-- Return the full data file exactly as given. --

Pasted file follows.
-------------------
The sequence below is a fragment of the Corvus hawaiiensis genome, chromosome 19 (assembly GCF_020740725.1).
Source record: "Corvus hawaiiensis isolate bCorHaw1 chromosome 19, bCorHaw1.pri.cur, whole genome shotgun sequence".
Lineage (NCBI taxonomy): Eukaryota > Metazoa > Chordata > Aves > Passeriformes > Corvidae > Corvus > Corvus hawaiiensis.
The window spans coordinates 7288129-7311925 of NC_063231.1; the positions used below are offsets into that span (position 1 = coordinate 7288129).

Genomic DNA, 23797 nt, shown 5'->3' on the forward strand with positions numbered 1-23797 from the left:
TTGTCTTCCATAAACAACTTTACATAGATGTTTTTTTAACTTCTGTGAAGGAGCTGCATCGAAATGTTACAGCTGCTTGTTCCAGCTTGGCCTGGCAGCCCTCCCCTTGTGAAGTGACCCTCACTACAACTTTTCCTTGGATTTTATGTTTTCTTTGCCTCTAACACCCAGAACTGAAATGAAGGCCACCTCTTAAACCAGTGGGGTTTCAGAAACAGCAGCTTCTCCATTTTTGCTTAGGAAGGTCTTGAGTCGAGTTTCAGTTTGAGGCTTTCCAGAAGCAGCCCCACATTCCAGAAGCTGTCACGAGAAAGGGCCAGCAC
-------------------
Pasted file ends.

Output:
The sequence below is a fragment of the Corvus hawaiiensis genome, chromosome 19 (assembly GCF_020740725.1).
Source record: "Corvus hawaiiensis isolate bCorHaw1 chromosome 19, bCorHaw1.pri.cur, whole genome shotgun sequence".
Lineage (NCBI taxonomy): Eukaryota > Metazoa > Chordata > Aves > Passeriformes > Corvidae > Corvus > Corvus hawaiiensis.
The window spans coordinates 7288129-7311925 of NC_063231.1; the positions used below are offsets into that span (position 1 = coordinate 7288129).

Genomic DNA, 23797 nt, shown 5'->3' on the forward strand with positions numbered 1-23797 from the left:
TTGTCTTCCATAAACAACTTTACATAGATGTTTTTTTAACTTCTGTGAAGGAGCTGCATCGAAATGTTACAGCTGCTTGTTCCAGCTTGGCCTGGCAGCCCTCCCCTTGTGAAGTGACCCTCACTACAACTTTTCCTTGGATTTTATGTTTTCTTTGCCTCTAACACCCAGAACTGAAATGAAGGCCACCTCTTAAACCAGTGGGGTTTCAGAAACAGCAGCTTCTCCATTTTTGCTTAGGAAGGTCTTGAGTCGAGTTTCAGTTTGAGGCTTTCCAGAAGCAGCCCCACATTCCAGAAGCTGTCACGAGAAAGGGCCAGCAC